Basque Country Consolidates As Fresh Talent Hub

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In recent years, Spain’s Basque Country has emerged as a hub for fresh talent, something that directors Mikel Gurrea (“Suro”), Estibaliz Urresola (“Cuerdas”) and Irati Gorostidi (“Contadores”) credit to robust mentorship programs, governmental financing campaigns and ever-maturing production and distribution initiatives as well as a tight-knit network of professionals woven into the fabric of the local industry.

It’s an enthusiastic approach that fervently boosts new talent by firmly betting on strong local stories with universal appeal. Short films by up-and-coming helmers have gained traction, “Cuerdas” winning a Rails d’Or at Cannes Critics Week this year, while feature-length ECAM Incubator Selection “Lullaby,” directed by Alauda Ruiz de Azúa, swept this year’s Malaga Film Festival, garnering rave reviews from critics and industry heavyweights.

Public-sector development initiatives such as the Ikusmira Berriak residency are integral to rise, create vast opportunities by providing mentorship, resources and space to fine-tune budding concepts.

“‘Cuerdas’ was financed by the Diputación de Álava, where I have my production company. With help from Álava, the Basque Government and Spain’s ICAA,” remarked Urresola

She went on: “In the case of the Basque Country, there’s also the part of Basque Public TV, and, in the case of short film broadcasting, the Kimuak catalog. I believe that these are several lines of action that [lead to] an ecosystem favoring the creation of this talent.”

“Another tool is everything that has to do with Kimuak, the distribution program for short films. They’ve been doing an amazing job for so many people in terms of distributing, making it possible for short films to be seen,” said Gurrea.

Kimuak, managed by the Basque Film Archive with support from Zineuskadi, is integral in championing the new generation, with a focus on showcasing Basque short films, the oft-preferred initiation route of new directors.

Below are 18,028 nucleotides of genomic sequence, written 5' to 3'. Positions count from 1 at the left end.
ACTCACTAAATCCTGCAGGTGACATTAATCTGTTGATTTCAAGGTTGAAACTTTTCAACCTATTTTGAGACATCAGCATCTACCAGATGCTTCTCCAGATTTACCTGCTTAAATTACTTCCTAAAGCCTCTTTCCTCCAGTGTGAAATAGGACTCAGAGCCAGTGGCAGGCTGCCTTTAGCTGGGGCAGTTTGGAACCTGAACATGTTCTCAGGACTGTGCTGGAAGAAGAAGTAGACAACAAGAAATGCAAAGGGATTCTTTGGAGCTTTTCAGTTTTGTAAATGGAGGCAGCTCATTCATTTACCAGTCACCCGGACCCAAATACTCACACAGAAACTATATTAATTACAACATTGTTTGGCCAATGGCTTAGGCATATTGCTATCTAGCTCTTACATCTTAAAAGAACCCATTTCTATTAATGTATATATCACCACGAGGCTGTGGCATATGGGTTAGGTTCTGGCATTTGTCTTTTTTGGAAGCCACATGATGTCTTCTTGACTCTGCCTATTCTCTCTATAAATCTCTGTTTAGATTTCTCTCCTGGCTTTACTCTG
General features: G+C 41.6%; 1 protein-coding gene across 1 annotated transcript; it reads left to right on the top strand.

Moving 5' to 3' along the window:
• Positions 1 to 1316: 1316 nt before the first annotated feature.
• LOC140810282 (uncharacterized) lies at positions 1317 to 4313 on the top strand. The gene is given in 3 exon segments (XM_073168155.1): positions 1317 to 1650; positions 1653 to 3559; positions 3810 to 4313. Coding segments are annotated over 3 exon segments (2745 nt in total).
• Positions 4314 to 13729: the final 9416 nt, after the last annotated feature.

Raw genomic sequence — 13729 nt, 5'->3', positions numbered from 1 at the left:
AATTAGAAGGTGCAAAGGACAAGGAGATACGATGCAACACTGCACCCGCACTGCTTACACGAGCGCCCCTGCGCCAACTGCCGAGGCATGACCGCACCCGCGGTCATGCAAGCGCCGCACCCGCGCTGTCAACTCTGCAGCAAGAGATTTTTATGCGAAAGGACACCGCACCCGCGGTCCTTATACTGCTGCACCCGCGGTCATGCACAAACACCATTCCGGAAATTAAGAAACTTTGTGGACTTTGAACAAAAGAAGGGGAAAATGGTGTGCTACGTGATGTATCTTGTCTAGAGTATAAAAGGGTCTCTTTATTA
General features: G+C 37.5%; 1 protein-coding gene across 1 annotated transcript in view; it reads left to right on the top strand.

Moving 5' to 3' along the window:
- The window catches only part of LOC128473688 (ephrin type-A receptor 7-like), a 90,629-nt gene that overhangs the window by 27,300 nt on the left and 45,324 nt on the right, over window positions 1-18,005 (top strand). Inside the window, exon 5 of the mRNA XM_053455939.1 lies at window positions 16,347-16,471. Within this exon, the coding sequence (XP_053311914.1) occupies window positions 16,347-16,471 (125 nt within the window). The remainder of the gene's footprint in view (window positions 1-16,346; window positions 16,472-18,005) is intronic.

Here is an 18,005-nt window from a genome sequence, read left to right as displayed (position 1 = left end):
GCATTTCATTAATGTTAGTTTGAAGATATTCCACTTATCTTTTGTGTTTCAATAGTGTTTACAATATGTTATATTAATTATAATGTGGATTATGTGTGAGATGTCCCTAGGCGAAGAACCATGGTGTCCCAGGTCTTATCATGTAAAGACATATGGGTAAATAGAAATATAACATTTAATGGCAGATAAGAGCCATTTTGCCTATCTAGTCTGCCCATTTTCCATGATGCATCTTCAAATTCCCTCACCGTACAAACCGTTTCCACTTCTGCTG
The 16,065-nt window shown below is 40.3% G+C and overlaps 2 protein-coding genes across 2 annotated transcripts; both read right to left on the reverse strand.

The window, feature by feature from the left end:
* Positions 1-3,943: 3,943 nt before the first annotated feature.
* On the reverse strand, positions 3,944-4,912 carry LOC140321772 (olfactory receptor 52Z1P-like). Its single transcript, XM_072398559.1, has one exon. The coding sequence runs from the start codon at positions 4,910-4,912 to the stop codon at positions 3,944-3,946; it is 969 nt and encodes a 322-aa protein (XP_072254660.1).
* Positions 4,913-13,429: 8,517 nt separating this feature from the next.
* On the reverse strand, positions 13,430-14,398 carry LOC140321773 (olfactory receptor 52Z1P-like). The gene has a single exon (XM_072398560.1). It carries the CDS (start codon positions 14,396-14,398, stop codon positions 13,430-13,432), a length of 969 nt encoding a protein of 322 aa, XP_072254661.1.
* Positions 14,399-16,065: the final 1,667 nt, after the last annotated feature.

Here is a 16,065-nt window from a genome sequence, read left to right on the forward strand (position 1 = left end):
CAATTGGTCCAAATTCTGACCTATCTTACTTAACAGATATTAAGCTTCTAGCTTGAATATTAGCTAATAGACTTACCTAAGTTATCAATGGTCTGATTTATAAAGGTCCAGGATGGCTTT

Inclusion in the catalog is a mark of distinction that Gurrea, Urresola and Gorostidi share. The name, which translates as “sprout,” is fitting for an outfit that forges these projects through tough soil, into the far-flung cinematic atmosphere.

Partial credit to the San Sebastian Film Festival, as it acts as “a launchpad where the films are seen, something that I grew up with that gave me an insight into world cinema from a very early age, and made it approachable for me,” Gurrea commented. Its New Directors strand is a critical fest sidebar, highlighting budding creators.

The importance of close relationships within harmonious circles is equally crucial. “It’s been very important to generate networks, to get to know other people who may be from different disciplines,” said Gorostidi.

“My network is mainly in the Basque Country, including Navarre because Navarre’s very important to me, I was born there and a large portion of my colleagues and collaborators come from Navarre. There’s the Punto de Vista Festival, which has been very important in my career as a filmmaker. It’s been a place where I’ve discovered a type of cinema that’s inspired me a lot, many like-minded people,” Gorostidi added.

Perhaps the most obvious reason for the recent Basque buzz? The regional talent themselves, who create vastly appealing and ambitious cinema.  To ensure their forward trajectory, directors point to the maintenance of these programs and a push toward fixed and sustainable filmmaking models. An ask of lasting support and enthusiasm long after their debut efforts hit the festival circuit, allowing them to hone their craft without waning reception.

“You make a first film once, but then it needs to be sustainable so that you can make a second one, a third. You give your all in every aspect of making your first film. That’s a beautiful thing, but it’s not very sustainable. The rules of the game have to allow us to settle in and grow,” said Gurrea.

Urresola concluded, “In the end it is like sowing seeds, like an ecosystem, the forest, in the forest seeds constantly sprout. Talent has always been emerging, but if it doesn’t have enough light, if the soil doesn’t have enough nutrients, if it doesn’t rain, it won’t be able to flourish.”